Biotechnology & Biomedical Engineering →Biomedical and Signal processing Laboratory →List Of Experiments
To Simulate Defibrillator
Ventricular fibrillation is serious cardiac emergency resulting from asynchronous contraction of heart muscle.This uncoordinated movement of ventricle walls of the heart may result from electric shock or from abnormlities of body chemistry
Main problem of fibrillation is continuously stimulation of adjacent cells of heart muscle fibers.so there is no synchronized succession of events that follow heart action.
This Fibrillation leads to loss of cardiac output and irreversible brain damage or death if not reversed within 5 minutes of onset
Fig. 1Ventricular fibrillation
Ventricular fibrillation can be converted into more efficient rhythm (fig.b) by applying a high energy shock to the heart. This sudden surge across the heart cause all muscle fibers to contract simultaneously ,possibly the fibers nay then respond to normal physiological intrinsic pulse.
Fig.2 Restoration of normal rhythm in fibrillating heart by direct current shock.The horizontal line after the shock show that cardiograph was blocked or disconnected for its protection during the period of shock
The instrument for administering the shock is called a defibrillator.
So it is used to reverse fibrillation of the heart. Electric shock by defibrillator is used to reestablish normal activity.
The shock can be delivered to the heart by means of electrode placed on chest of the patient(External defibrillation) or the electrode may be held directly against the heart when the chest is open(internal defibrillation).
Higher voltage are required for external defibrillation than for internal defibrillation
Figure 3.a show basic circuit diagram of DC Defibrillator. A Variable auto transformer forms the primary of a high voltage transformer. The output voltage transformer is rectified by a diode rectifier and is connected to vacuum type high voltage change over switch. In position 1, the switch is connected to one end of an oil filled micro farad capacitor. In this position, the capacitor charge to a voltage set by the positioning of the auto transformer. When the shock is delivered to the patient, a foot switch or a push button mounted on the handle of the electrode is operated. The high voltage switch change over to position 2 and the capacitor is discharged across the heart through the electrode."/>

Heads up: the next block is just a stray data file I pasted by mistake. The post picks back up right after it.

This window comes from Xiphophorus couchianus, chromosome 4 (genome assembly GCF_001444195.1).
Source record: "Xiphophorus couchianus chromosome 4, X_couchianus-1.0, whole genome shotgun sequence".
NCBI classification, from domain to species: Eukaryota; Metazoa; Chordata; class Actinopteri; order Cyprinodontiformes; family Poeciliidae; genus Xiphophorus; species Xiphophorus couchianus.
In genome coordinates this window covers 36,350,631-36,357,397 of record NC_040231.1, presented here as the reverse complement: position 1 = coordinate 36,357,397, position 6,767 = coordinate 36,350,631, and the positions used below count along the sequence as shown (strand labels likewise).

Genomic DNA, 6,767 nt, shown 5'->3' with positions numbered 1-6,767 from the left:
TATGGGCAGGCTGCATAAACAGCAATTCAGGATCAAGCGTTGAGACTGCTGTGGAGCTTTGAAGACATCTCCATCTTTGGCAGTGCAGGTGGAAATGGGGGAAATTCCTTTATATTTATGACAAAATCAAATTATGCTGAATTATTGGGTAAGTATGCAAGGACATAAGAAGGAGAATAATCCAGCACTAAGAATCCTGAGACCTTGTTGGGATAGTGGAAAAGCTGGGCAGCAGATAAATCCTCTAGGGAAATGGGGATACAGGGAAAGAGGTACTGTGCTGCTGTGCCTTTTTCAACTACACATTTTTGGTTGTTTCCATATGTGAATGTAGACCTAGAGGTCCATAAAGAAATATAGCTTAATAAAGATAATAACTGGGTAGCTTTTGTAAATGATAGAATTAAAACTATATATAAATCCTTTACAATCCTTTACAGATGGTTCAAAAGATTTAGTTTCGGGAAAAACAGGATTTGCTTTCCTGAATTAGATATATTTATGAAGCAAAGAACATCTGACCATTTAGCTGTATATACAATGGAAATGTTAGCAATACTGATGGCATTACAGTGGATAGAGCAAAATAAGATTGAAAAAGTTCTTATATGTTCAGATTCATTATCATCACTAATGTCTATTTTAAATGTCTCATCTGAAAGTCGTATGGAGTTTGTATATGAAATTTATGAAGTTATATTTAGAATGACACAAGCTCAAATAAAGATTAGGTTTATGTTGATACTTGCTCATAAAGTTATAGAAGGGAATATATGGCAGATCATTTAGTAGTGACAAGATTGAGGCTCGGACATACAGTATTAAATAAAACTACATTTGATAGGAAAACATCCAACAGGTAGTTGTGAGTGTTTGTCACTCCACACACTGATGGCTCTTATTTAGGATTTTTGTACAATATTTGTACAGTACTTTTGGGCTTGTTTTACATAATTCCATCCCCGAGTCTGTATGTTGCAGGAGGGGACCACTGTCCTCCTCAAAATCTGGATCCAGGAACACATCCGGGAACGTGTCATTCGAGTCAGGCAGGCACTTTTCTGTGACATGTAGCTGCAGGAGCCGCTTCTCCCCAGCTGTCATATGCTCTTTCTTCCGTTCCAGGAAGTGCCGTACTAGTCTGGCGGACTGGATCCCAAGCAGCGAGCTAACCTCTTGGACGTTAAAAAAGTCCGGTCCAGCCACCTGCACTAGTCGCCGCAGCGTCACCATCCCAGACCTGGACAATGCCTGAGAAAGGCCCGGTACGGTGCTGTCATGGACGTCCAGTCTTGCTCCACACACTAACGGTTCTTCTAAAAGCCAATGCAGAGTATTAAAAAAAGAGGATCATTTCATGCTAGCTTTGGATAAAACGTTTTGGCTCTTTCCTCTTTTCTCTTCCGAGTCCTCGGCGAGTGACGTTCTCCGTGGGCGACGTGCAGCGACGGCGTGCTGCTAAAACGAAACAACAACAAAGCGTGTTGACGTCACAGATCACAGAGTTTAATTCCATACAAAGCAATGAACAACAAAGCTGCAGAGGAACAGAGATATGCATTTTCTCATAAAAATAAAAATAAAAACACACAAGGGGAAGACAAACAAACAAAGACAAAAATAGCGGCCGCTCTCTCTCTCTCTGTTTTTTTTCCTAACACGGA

The inductor in the circuit slow down the discharge from capacitor by induced counter voltage. This give the output pulse a physiologically favorable shape. The dis advantage of using inductor is that any practical inductor will have its own resistance and dissipates part of the energy during the discharge process. The shape of waveform that appears across electrodes will depend upon the value of the capacitor and inductor used in the circuit. The discharge resistance which the patient represent for defibrillating pulse may be regarded as purely ohmic resistance of 50-100 Ω approximately for typical electrode size of 80 cm2. The typical discharge pulse of defibrillator is shown in fig.3 b."/>
Using this design, external defibrillation uses:
–50 to 100 Joules of energy when electrodes are applied directly to the heart
–Up to 400 Joules when applied externally
•Energy stored in the capacitor follows:
•Capacitors used range from 10 to 50 μ F
•Voltage using these capacitors and max energy (400J) ranges from 1 to 3 kV
•Energy loss result in the delivery of less than theoretical energy to the heart
•Capacitor is discharged through the subject by turning on a series silicon-controlled rectifier.
•When sufficient energy has been delivered to the subject, a shunt silicon-controlled rectifier
short-circuits the capacitor and terminates the pulse, eliminating a long discharge tail of the
•Output control can be obtained by varying:
–Voltage on the capacitor
–Duration of discharge
•Advantages of this design:
–Requires less peak current
–Requires no inductor
–Makes it possible to use physically smaller electrolytic capacitors
–Does not require relays
. Monophasic pulse width is typically programmable from 3.0 to 12.0 msec
Biphasic positive pulse width is typically programmable from 3.0 to 10.0 msec, while the negative pulse is from 1.0 to 10.0 msec
· Studies suggest that biphasic pulses yield increased defibrillation efficacy with respect to Monophasic pulses